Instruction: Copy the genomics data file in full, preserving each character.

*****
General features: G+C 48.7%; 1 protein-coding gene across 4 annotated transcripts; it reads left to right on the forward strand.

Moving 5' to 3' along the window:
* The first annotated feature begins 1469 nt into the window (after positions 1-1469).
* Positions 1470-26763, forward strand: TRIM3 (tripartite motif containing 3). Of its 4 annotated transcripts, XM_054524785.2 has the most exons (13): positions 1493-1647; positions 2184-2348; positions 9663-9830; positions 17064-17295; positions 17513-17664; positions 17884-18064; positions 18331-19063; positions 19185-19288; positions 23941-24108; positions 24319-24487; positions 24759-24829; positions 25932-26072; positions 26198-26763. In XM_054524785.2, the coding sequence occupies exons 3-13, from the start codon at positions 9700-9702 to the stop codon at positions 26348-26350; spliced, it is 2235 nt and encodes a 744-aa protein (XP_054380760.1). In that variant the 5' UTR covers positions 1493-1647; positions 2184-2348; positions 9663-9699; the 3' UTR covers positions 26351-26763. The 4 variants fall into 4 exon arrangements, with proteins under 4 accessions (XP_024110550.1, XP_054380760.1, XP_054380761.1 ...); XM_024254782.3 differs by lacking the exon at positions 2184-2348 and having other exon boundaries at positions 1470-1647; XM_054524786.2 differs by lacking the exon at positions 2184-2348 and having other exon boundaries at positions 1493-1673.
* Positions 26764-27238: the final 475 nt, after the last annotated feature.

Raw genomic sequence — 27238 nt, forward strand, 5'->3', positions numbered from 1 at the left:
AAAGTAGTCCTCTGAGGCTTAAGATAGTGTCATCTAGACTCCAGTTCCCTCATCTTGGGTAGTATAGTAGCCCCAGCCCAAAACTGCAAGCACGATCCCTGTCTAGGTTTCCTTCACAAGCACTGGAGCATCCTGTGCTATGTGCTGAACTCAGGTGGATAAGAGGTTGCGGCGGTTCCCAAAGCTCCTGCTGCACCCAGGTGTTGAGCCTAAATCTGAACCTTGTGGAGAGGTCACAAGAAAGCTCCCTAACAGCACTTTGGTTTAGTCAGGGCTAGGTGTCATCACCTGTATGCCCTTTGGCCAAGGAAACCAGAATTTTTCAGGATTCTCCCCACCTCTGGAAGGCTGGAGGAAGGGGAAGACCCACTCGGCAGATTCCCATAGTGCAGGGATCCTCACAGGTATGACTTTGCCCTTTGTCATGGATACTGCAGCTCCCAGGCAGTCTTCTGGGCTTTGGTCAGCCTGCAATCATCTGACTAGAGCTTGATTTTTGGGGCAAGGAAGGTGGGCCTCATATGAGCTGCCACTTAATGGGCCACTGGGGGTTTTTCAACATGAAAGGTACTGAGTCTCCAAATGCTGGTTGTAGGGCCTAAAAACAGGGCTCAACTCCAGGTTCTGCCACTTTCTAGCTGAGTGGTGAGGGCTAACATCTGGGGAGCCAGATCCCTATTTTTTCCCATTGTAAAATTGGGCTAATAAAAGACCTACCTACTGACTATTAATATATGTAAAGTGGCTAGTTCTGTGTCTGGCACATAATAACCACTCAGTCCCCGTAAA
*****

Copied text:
General features: G+C 48.7%; 1 protein-coding gene across 4 annotated transcripts; it reads left to right on the forward strand.

Moving 5' to 3' along the window:
* The first annotated feature begins 1469 nt into the window (after positions 1-1469).
* Positions 1470-26763, forward strand: TRIM3 (tripartite motif containing 3). Of its 4 annotated transcripts, XM_054524785.2 has the most exons (13): positions 1493-1647; positions 2184-2348; positions 9663-9830; positions 17064-17295; positions 17513-17664; positions 17884-18064; positions 18331-19063; positions 19185-19288; positions 23941-24108; positions 24319-24487; positions 24759-24829; positions 25932-26072; positions 26198-26763. In XM_054524785.2, the coding sequence occupies exons 3-13, from the start codon at positions 9700-9702 to the stop codon at positions 26348-26350; spliced, it is 2235 nt and encodes a 744-aa protein (XP_054380760.1). In that variant the 5' UTR covers positions 1493-1647; positions 2184-2348; positions 9663-9699; the 3' UTR covers positions 26351-26763. The 4 variants fall into 4 exon arrangements, with proteins under 4 accessions (XP_024110550.1, XP_054380760.1, XP_054380761.1 ...); XM_024254782.3 differs by lacking the exon at positions 2184-2348 and having other exon boundaries at positions 1470-1647; XM_054524786.2 differs by lacking the exon at positions 2184-2348 and having other exon boundaries at positions 1493-1673.
* Positions 26764-27238: the final 475 nt, after the last annotated feature.

Raw genomic sequence — 27238 nt, forward strand, 5'->3', positions numbered from 1 at the left:
AAAGTAGTCCTCTGAGGCTTAAGATAGTGTCATCTAGACTCCAGTTCCCTCATCTTGGGTAGTATAGTAGCCCCAGCCCAAAACTGCAAGCACGATCCCTGTCTAGGTTTCCTTCACAAGCACTGGAGCATCCTGTGCTATGTGCTGAACTCAGGTGGATAAGAGGTTGCGGCGGTTCCCAAAGCTCCTGCTGCACCCAGGTGTTGAGCCTAAATCTGAACCTTGTGGAGAGGTCACAAGAAAGCTCCCTAACAGCACTTTGGTTTAGTCAGGGCTAGGTGTCATCACCTGTATGCCCTTTGGCCAAGGAAACCAGAATTTTTCAGGATTCTCCCCACCTCTGGAAGGCTGGAGGAAGGGGAAGACCCACTCGGCAGATTCCCATAGTGCAGGGATCCTCACAGGTATGACTTTGCCCTTTGTCATGGATACTGCAGCTCCCAGGCAGTCTTCTGGGCTTTGGTCAGCCTGCAATCATCTGACTAGAGCTTGATTTTTGGGGCAAGGAAGGTGGGCCTCATATGAGCTGCCACTTAATGGGCCACTGGGGGTTTTTCAACATGAAAGGTACTGAGTCTCCAAATGCTGGTTGTAGGGCCTAAAAACAGGGCTCAACTCCAGGTTCTGCCACTTTCTAGCTGAGTGGTGAGGGCTAACATCTGGGGAGCCAGATCCCTATTTTTTCCCATTGTAAAATTGGGCTAATAAAAGACCTACCTACTGACTATTAATATATGTAAAGTGGCTAGTTCTGTGTCTGGCACATAATAACCACTCAGTCCCCGTAAA